Children who need a discreet way to report abuse are turning to text-based crisis communication services, report researchers.
“She says she will burn the house down with me in it.” “He threatened to pull a gun on me.” “He told me he could kill me in an instant if he wanted to.” These are just a few of the texts children have sent to crisis hotlines in the last several years, researchers say.
“There was a general theory in the field that when kids text in about depression or suicide, they’ll mention abuse. But we found that in many cases, abuse was the first thing they mentioned,” says Laura Schwab-Reese, an assistant professor of health and kinesiology at Purdue University.
“Kids are actively seeking support regarding abuse and neglect through these services, which isn’t what we expected.”
What are kids talking about?
Every year, Child Protective Services receives more than 3.6 million reports of child abuse, involving more than 6 million children in the US. The effects of this abuse and neglect can be long-lasting and varied, from mental to financial. It can even be fatal—about 1,750 children died from abuse and neglect in the US in 2016, according to Centers for Disease Control and Prevention.
When children text or call hotlines to discuss their concerns, crisis counselors are required to report suspected abuse to the state if the misconduct meets certain criteria.
Kids “use very blunt language to describe what’s going on.”
Schwab-Reese read all the text conversations (made anonymous) from one crisis service that resulted in reports from October 2015 to July 2017. Rather than starting with a hypothesis and looking for answers to confirm or deny it, she dug into the data with an open mind.
“We were just trying to figure out what kids are talking about when they text in. We had no idea what we were going to find,” Schwab-Reese says.
This is likely one of the first studies of its kind, as it can be difficult to obtain good information on content of reports while maintaining victims’ privacy. No one records phone calls and text-based services remain new to the landscape, Schwab-Reese says.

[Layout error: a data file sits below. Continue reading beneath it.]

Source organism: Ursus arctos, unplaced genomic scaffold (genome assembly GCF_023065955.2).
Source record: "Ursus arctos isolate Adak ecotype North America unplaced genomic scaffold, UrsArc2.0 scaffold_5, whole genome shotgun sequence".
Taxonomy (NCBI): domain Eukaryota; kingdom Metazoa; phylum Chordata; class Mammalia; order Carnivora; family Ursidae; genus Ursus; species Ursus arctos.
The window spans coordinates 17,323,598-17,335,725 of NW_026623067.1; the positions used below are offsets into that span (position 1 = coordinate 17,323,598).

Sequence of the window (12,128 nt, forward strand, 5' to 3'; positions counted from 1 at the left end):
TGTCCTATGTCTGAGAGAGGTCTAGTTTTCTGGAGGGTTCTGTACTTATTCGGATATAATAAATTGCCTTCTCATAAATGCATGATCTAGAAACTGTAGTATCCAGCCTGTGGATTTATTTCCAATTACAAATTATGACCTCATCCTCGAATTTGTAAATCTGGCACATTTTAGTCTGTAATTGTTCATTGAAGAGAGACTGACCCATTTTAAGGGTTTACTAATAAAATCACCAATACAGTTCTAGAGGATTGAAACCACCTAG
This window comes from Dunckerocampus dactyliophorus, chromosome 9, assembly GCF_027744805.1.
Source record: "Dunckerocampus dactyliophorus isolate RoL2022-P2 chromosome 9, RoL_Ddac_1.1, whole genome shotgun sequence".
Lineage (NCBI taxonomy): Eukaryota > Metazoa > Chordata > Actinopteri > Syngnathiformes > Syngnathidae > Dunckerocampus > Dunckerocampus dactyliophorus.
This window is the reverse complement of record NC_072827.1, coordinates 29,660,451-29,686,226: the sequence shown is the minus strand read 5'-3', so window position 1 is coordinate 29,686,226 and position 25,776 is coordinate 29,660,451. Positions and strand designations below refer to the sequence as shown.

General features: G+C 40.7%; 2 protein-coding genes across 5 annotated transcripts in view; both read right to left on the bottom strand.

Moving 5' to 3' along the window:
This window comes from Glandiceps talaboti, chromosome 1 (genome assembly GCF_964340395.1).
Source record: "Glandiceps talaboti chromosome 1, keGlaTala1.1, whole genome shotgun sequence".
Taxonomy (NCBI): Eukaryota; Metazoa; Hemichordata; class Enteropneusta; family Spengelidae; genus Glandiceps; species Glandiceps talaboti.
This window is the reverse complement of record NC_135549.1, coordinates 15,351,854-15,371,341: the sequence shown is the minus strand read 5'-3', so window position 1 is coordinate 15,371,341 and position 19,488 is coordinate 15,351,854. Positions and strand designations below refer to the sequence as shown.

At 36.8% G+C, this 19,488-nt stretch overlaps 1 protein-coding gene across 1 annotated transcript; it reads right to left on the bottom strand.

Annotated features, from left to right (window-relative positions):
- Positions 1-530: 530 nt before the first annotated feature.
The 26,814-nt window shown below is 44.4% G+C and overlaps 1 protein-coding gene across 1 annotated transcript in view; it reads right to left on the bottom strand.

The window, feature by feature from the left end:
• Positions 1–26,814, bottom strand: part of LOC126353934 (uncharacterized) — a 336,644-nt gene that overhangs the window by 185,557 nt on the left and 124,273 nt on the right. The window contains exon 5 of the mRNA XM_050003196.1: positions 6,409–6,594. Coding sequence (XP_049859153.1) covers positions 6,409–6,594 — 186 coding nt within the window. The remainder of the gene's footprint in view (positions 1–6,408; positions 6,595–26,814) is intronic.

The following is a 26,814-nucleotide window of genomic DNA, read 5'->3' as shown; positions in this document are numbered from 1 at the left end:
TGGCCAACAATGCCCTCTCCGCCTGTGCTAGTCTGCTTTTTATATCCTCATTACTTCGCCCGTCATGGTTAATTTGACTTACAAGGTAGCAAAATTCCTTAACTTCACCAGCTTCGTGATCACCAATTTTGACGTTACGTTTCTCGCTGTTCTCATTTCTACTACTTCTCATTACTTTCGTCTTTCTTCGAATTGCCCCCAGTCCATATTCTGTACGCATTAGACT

Kids are more blunt about abuse
The most common form of abuse mentioned in the initial disclosure was physical abuse, followed by psychological abuse, sexual abuse, and neglect.
More than half of texters discussed abuse or other significant family issues in the first message, according to the study. Many also reported psychosocial issues beyond the maltreatment, with nearly a quarter discussing suicidal thoughts.
“Counselors can experience vicarious trauma.”
The fact that many texters described their abuse in blunt terms surprised Schwab-Reese, she says. Nearly half of texters used a variant of the word “abuse,” or other graphic terms such as rape, molest, or assault, in their first disclosure of abuse.
“It’s rare for adults to come right out and say, ‘I’m a victim of abuse.’ They say things like, ‘Things aren’t great at home right now,’ or ‘My partner and I have been fighting a lot,'” Schwab-Reese says.
“We thought kids might use vague terms to describe their abuse as well, but we found that a lot of them use very blunt language to describe what’s going on.”
Not a fleeting experience
The findings also show that for most abused children, it’s not a fleeting experience—nearly 93 percent of texters reported recurrent abuse. A recent crisis or escalation of harm often prompt these kids to reach out.
Implementing text or chat-based communication methods could offer a way for social and health services to reach young people, according to the study.
A 2011 Pew Research Center report found that one-third of adults prefer talking on the phone to texting (a number which is likely higher among young people, and eight years later). Crisis Text Line, a SMS-based support service for people in crisis, has exchanged more than 96 million messages since its launch in 2013.
In addition to adapting to the changing communication landscape, crisis services should work to provide or continue providing care for people on both sides of the phone, Schwab-Reese says.
“Counselors can experience vicarious trauma. The conversations they have with abused children are graphic and heart-breaking,” she says. “Some organizations, such as Crisis Text Line, are providing terrific training and resources to counselors.
“But every organization providing these services needs resources to help counselors after they’ve engaged in these conversations, and to be really explicit in training how to respond to disclosures.
“It’s an entirely different task to respond to ‘Things aren’t great at home,’ than a nine-year-old saying her dad has been sexually abusing her and is threatening her so she’ll keep it a secret.”
The study appears in JMIR mHealth and uHealth. The Robert Wood Johnson Foundation supported the work.
Source: Purdue University